The Price of civilization: Reawakening American Virtue and Prosperity
The Price of civilization: Reawakening American Virtue and Prosperity, can be split into two sections; one, Sachs elaborate reasoning on the great recession, and two, his suggestions to American recover on its path to prosperity. The first few chapters look at the felony of societal governance, which includes the influence and rigged markets of Oil, Wall Street, and others, who are either money-minded or distracted by excessive TV watching and mall shopping. The second part, which is what he advocates to bring the derailed American economy back on track, is about the author’s policy prescriptions; targeting poverty, improving education, cutting down on defense budget, employment and so on. The book has a number of figures, tables, graphs, and references, which gives credence to what the author is speaking about.
The book looks at how reenergizing of the social activism of American society can put America back on track to economic prosperity. According to Sachs, the United States can learn a lot from the rest of the world by reassessing its value in terms of pushing itself toward economic freedom. There are number of challenges it faces; not least of all from outsourcing of services. Most of the elite social class, bureaucrats, politicians, and government officials have ignored social activism, challenged social means, and left the economy crumbling. Sachs is worried that America is disintegrating to such a low because of the powerful bureaucratic influence and lobbying, that it has ignored the country’s response to globalization, and has instead, looked at endorsing a pro-corporate culture where, “powerful corporate interest groups dominate the policy agenda” (p.105).
He also looks at the incisive diagnosis that ills American economy, and seeks an urgent understanding and reaction to its unassuming ignorance, so that it can restore the core virtues of being fair, and honest, that will take it back to the pinnacle of prosperity. Sachs faults the two national parties, and economists, for ignoring the criticality of the onus on globalization, and instead, profoundly underestimating the importance globalization has on contemporary and future Americans. He says that the American political system is so acclimatized to receiving and supporting the major corporate donors and influential lobbyists that it has conveniently forgotten to address its shortfalls on social trust and compassion. Sachs bids his readers to reclaim the lost virtues of good governance and citizenship, and strive to reclaim the lost glory of America’s economic prosperity. He urges Americans to understand that nothing comes easy and that, they should, as responsible citizens, accept the price for hard work, so that they can restore the country’s pride.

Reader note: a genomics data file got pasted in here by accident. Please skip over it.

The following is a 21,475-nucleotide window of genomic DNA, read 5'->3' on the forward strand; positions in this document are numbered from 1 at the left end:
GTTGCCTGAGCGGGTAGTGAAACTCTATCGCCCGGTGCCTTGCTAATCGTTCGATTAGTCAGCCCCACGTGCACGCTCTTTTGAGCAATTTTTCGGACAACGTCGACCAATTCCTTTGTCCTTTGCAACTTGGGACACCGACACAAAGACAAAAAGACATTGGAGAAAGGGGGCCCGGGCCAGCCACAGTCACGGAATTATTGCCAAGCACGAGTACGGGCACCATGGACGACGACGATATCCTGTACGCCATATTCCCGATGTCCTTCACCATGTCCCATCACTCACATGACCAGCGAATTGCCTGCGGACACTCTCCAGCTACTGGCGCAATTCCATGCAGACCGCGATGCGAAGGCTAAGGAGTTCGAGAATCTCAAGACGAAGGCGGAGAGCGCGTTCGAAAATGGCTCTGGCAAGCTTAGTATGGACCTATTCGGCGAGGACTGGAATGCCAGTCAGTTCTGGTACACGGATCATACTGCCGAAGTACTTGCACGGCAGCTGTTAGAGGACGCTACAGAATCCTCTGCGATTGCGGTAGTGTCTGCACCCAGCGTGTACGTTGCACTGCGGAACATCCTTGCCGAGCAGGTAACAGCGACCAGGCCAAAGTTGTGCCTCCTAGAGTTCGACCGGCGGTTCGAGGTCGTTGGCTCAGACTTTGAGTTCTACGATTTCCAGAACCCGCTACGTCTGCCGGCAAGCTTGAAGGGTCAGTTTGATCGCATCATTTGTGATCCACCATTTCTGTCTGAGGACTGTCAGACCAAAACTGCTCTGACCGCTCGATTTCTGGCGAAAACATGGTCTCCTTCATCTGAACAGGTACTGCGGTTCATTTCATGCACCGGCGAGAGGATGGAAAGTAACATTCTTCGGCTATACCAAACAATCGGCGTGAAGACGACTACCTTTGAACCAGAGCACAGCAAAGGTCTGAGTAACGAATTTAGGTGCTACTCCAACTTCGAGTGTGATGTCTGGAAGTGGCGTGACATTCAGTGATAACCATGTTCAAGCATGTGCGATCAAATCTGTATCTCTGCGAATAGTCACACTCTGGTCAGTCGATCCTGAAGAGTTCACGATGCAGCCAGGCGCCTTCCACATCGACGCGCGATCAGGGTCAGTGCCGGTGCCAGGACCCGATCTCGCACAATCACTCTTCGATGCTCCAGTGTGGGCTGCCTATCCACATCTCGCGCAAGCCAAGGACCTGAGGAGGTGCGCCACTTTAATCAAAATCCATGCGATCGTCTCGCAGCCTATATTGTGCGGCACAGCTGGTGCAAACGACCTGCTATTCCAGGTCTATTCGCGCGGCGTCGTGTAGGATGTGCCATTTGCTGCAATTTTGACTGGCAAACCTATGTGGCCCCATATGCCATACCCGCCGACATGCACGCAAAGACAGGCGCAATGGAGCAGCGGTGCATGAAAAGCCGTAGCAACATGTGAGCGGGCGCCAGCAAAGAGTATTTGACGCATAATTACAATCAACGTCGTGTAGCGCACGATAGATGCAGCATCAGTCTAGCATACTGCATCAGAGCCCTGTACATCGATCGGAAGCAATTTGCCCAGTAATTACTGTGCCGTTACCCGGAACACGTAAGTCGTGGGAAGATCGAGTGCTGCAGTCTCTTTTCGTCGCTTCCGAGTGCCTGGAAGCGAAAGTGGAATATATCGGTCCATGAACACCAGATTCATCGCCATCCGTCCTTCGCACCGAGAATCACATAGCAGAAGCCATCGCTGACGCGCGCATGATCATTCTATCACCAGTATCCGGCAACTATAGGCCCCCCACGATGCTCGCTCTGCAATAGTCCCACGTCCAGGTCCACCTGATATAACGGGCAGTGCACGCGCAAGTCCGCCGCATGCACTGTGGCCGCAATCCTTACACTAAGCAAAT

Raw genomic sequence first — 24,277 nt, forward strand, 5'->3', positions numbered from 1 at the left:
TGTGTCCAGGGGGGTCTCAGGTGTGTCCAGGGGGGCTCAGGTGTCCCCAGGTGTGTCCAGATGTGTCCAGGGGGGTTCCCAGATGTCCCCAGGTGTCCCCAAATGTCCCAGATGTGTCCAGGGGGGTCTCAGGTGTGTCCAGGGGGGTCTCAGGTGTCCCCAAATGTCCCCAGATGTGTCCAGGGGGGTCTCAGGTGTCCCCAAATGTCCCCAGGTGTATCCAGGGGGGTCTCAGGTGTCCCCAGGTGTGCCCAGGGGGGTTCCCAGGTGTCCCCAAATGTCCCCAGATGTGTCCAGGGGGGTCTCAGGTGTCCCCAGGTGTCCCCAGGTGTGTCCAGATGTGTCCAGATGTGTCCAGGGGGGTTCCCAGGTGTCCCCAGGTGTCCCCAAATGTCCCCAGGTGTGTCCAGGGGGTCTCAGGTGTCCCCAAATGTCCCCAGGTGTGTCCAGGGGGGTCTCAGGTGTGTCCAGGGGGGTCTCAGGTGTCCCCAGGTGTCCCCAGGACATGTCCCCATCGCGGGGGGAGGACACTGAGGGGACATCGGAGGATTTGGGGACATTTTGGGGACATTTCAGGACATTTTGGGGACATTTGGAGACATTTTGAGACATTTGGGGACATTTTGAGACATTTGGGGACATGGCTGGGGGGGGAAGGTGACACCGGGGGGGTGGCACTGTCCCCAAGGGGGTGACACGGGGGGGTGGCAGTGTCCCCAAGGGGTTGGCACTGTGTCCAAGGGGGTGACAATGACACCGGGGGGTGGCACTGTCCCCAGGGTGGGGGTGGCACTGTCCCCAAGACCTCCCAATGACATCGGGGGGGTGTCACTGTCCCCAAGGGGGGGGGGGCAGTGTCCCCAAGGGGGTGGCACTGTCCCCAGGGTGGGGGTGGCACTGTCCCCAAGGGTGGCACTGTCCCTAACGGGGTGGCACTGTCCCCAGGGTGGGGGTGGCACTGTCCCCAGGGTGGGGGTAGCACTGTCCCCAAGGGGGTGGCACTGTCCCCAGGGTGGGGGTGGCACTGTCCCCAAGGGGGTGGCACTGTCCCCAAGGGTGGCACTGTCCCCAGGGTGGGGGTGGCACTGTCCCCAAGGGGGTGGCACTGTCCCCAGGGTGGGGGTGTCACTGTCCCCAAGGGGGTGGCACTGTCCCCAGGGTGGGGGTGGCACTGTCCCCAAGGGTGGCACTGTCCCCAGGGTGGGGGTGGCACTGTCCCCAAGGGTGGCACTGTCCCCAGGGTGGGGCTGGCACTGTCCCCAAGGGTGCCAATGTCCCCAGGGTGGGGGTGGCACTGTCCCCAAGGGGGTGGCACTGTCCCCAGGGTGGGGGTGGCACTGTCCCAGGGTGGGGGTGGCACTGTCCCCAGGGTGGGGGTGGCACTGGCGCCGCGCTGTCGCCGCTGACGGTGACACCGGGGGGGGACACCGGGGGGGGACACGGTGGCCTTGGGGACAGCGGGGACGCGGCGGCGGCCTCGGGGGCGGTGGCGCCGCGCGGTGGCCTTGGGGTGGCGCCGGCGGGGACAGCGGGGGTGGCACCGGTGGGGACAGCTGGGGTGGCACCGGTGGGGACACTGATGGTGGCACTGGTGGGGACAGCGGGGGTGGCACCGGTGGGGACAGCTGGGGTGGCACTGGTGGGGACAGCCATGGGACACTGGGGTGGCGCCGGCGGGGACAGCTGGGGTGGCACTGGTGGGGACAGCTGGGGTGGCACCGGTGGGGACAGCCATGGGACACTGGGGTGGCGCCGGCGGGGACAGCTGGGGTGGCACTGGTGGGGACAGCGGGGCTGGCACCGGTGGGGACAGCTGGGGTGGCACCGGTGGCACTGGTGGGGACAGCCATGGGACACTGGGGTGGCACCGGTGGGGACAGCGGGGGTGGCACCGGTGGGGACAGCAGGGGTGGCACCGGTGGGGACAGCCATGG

There are a lot of other important views expressed by Sachs in this book. He is mindful of the insensitiveness with which Americans have moved forward, and criticizes the authority of influential lobbyists and money-launderers. An insensitive economic structure, that lacked vision and direction, has brought the country to its knees, as living standards, educational reforms, public infrastructure, and consumer debts breached to unmanageable proportions. Way back in the late twentieth century, American Presidents and Congress, cut taxes to comfort the bureaucrats, which directly affected many populist government programs. The bureaucrats won favourable decisions that set the exchequer back and dried the coffer. The country witnessed two major recessions, and while the economy is limping back to some form of certainty, it still is dependent on the World Bank and International Monitory Fund to bail it out of the crisis. This means that the present and future generation of Americans will have to pay skyrocketing debts in the form of reduced government benefits, higher interest rates, and additional taxes.